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Sports-Related Injuries

Sports-Related Injuries

Most sports injuries are due to either trauma or overuse of muscles or joints. The majority are caused by minor trauma involving muscles, ligaments, tendons, or bones, including:

  • Contusions (bruises)

  • Sprains

  • Strains

  • Fractures

  • Dislocations

What is a contusion?

A contusion (bruise) is an injury to the soft tissue. It is often caused by blunt force such as a kick, fall, or blow. The immediate result will be pain, swelling, and discoloration.

What is a sprain?

A sprain is a stretch or tear of a ligament. Ligaments are flexible bands of fibrous tissue that connect bones to bones, and bones to cartilage. They also hold together the bones in your joints. Sprains often affect the ankles, knees, or wrists.

What is a strain?

A strain is twist, pull or tear of a muscle or tendon, and is often caused by overuse, force, or stretching. A tendon is a tough cord of tissue that connects muscles to bones.

Some examples of strains are:

  • Tennis elbow (lateral epicondylitis). Lateral epicondylitis, also known as tennis elbow, is characterized by pain in the back side of the elbow and forearm, along the thumb side when the arm is alongside the body with the thumb turned away. The pain is caused by damage to the tendons that bend the wrist backward away from the palm. 

  • Golfer's or baseball elbow (medial epicondylitis). Medial epicondylitis, also known as golfer's elbow, is characterized by pain from the elbow to the wrist on the palm side of the forearm. The pain is caused by damage to the tendons that bend the wrist toward the palm. 

  • Lumbar strain. A lumbar strain is an injury to the lower back, which results in damaged tendons and muscles that spasm and feel sore. Trauma of great force can injure the tendons and muscles in the lower back. Pushing and pulling sports, such as weight lifting or football, can lead to a lumbar strain. In addition, sports that require sudden twisting of the lower back, such as basketball, baseball, and golf can lead to this injury.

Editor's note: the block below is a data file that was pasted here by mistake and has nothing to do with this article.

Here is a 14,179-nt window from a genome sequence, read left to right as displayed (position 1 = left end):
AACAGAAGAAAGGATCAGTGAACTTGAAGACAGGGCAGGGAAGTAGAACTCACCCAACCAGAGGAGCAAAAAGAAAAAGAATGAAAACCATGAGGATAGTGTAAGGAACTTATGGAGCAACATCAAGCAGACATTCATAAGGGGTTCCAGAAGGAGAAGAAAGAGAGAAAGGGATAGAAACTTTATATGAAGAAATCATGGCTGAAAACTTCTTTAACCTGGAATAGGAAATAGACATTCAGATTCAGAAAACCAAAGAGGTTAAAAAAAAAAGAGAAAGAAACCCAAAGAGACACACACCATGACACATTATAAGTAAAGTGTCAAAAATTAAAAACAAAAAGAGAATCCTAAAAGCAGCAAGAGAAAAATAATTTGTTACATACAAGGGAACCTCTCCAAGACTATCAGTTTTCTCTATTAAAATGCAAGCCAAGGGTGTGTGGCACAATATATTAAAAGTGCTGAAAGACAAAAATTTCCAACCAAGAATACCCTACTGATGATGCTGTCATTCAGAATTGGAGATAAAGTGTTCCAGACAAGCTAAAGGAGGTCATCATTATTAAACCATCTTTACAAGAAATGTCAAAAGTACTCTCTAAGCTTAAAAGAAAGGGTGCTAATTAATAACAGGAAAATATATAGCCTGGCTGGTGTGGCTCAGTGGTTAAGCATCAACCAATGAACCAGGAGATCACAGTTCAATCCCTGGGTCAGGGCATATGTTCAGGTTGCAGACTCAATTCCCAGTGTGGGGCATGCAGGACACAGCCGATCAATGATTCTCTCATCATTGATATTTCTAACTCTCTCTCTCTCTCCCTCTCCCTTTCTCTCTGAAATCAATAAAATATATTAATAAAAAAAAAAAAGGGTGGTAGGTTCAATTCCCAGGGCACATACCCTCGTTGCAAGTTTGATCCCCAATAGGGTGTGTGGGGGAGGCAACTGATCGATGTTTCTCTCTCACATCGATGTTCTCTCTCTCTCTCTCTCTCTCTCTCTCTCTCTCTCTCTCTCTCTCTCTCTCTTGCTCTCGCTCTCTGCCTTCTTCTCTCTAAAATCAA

• Jumper's knee. Jumper's knee, also known as patellar tendonitis, is a condition characterized by inflammation of the patellar tendon, which connects the kneecap to shin bone (tibia). The condition may be caused by overuse of the knee joint, such as frequent jumping on hard surfaces.

  • Runner's knee. Runner's knee, also known as patellofemoral stress syndrome, is when the patella, or kneecap, does not move well in the groove of the femur (thigh bone). Runner's knee may be caused by a structural defect, or a certain way of walking or running.

What is a fracture?

Fractures are breaks in the bone that are often caused by a blow or a fall. A fracture can range from a simple hairline fracture (a thin fracture that may not run through the entire bone) to a compound fracture, in which the broken bone protrudes through the skin. Most fractures occur in the arms and legs.

Stress fractures are weak spots or small cracks in the bone caused by continuous overuse. Stress fractures often occur in the foot or leg after training for gymnastics, running, and other sports. The bones in the midfoot (metatarsals) in runners are especially vulnerable to stress fractures.

What is a dislocation?

A dislocation occurs when extreme force is put on a ligament, allowing the ends of two connected bones to separate. Stress on joint ligaments can lead to dislocation of the joint. 

Rehabilitation for sports injuries

A rehabilitation program for sports injuries is designed to meet the needs of the individual patient, depending on the type and severity of the injury. Active involvement of the patient and family is vital to the success of the program.

The goal of rehabilitation after an amputation is to help the patient return to the highest level of function and independence possible, while improving the overall quality of life--physically, emotionally, and socially.

In order to help reach these goals, sports injury rehabilitation programs may include the following:

  • Activity restrictions

  • Physical or occupational therapy

  • Exercise programs to stretch and strengthen the area

  • Conditioning exercises to help prevent further injury

  • Heat or cold applications and whirlpool treatments

  • Applications of braces, splints, or casts to immobilize the area

  • Use of crutches or wheelchairs

  • Pain management techniques

  • Patient and family education

The sports injury rehabilitation team

Rehabilitation programs for sports injuries are usually conducted on an outpatient basis. Many skilled professionals are part of the sports injury rehabilitation team, including any or all of the following:

  • Orthopedist/orthopedic surgeon

  • Physiatrist

  • Physical therapist

  • Occupational therapist

  • Exercise physiologist

  • Sports medicine specialist

  • Athletic trainer

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